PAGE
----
The one recent study I read showed much larger effect than others, but it was neither single or double blinded.
I looked now and then at new reviews, and they all underscore the potential of manipulating the gut microme to manage UC and/or UC symptoms. But, most UC meds still have markedly higher rates of success.
The quality of the donor, and a personalized match between donor microbiome and the recipient's microbiome deficits seems to be important.
While some GI may be fuzzy on the cutting edge of research (because they are in practice and not academia) it seems premature to expect them to alter the standard of care based on the weight of current research. Important questions remain about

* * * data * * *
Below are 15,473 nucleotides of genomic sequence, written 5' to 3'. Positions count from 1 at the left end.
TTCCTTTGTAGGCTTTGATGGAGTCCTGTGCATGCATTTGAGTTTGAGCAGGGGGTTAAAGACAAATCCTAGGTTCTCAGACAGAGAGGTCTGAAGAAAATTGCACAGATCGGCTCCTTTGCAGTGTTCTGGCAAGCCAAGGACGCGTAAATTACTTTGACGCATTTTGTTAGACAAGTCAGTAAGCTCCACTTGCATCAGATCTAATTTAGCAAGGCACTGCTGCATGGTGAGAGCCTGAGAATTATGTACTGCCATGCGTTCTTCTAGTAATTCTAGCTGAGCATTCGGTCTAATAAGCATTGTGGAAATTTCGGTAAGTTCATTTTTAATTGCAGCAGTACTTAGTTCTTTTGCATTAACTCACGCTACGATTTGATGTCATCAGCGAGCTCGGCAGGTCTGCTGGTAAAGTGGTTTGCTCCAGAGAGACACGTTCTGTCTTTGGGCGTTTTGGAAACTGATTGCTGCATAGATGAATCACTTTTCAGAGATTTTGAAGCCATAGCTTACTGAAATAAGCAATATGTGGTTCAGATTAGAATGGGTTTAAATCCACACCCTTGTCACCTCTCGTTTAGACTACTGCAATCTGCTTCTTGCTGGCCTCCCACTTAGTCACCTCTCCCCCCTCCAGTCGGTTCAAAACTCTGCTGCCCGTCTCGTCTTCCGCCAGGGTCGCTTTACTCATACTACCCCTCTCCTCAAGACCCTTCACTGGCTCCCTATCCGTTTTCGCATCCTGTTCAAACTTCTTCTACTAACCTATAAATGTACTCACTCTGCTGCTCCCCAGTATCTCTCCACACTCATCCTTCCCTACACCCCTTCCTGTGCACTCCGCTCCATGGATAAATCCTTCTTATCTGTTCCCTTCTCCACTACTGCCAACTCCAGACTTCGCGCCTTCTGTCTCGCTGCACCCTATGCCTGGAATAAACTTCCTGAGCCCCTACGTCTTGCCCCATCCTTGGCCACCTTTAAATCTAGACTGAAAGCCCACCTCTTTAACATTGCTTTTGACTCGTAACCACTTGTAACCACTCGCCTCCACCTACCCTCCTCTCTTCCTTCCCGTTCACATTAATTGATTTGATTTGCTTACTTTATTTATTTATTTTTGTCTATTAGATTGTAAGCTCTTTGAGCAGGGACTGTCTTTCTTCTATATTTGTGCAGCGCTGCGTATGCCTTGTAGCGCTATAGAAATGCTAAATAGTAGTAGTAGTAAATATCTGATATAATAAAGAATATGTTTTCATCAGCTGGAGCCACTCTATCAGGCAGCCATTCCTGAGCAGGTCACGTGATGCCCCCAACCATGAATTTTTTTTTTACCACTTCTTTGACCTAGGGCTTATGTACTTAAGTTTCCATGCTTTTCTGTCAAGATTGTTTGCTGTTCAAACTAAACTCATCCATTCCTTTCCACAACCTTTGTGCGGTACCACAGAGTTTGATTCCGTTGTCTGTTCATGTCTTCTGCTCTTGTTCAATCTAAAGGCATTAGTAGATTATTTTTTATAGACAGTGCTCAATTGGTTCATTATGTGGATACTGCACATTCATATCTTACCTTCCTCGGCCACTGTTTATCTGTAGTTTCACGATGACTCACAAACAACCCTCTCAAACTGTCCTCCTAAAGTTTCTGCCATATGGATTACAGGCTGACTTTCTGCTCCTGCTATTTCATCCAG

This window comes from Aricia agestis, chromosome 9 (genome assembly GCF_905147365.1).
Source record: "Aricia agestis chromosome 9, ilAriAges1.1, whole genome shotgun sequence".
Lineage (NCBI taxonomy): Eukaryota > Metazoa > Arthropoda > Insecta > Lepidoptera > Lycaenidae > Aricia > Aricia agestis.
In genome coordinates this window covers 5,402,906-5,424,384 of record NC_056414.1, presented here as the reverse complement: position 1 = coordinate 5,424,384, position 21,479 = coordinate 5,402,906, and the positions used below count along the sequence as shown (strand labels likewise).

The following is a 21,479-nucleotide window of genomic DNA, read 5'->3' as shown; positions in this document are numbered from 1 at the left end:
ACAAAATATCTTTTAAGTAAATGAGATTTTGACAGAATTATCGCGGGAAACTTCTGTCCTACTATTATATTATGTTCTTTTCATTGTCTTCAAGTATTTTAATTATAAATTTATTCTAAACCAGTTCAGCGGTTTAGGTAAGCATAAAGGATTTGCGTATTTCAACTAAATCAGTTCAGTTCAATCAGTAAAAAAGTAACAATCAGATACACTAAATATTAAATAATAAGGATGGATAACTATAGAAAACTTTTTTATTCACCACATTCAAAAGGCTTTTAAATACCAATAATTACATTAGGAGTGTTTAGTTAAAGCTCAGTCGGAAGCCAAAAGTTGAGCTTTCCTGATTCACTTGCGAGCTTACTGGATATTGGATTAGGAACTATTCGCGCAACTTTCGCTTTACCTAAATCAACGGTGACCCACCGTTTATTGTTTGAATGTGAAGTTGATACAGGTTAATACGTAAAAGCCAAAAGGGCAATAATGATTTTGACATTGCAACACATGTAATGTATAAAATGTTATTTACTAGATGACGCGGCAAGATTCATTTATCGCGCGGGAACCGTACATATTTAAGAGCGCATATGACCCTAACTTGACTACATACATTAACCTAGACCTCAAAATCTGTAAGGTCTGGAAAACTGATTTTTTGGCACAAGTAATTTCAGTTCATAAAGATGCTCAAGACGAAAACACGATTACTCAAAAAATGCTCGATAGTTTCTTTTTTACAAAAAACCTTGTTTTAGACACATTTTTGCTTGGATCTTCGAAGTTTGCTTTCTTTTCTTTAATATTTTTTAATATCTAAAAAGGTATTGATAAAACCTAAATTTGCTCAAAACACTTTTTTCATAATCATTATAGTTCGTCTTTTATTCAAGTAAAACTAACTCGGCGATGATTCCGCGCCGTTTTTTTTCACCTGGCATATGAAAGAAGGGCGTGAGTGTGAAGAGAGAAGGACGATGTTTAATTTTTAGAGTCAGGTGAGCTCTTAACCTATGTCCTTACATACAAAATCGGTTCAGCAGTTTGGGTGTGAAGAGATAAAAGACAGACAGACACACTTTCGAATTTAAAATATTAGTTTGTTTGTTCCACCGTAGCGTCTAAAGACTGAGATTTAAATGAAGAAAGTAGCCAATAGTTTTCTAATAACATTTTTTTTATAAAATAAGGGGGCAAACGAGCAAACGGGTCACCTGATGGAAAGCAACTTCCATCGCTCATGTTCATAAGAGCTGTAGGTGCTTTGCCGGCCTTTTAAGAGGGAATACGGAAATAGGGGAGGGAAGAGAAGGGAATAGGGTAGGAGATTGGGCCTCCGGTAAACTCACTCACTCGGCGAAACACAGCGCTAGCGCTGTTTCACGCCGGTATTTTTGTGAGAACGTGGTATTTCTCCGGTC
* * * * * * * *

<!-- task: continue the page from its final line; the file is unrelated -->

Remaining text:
FMT, and questions as to whether other manipulations of gut microbiome might be more promising direction.
You might look at this 2018 review:
Current Evidence for the Management of Inflammatory Bowel Diseases
Using Fecal Microbiota Transplantation said...
Randomized controlled trials (RCTs) and meta-analyses have suggested that FMT may facilitate clinical and endoscopic remission in patients with active ulcerative colitis (UC). ...
... Summary: FMT for patients with IBD is promising as RCTs have shown the benefit of FMT for UC, although the efficacy of FMT for CD is less clear. Further large and well-designed trials are necessary to resolve critical issues such as the donor selection, the ideal route of administration, duration, frequency of FMT, and the long-term sustained efficacy and safety.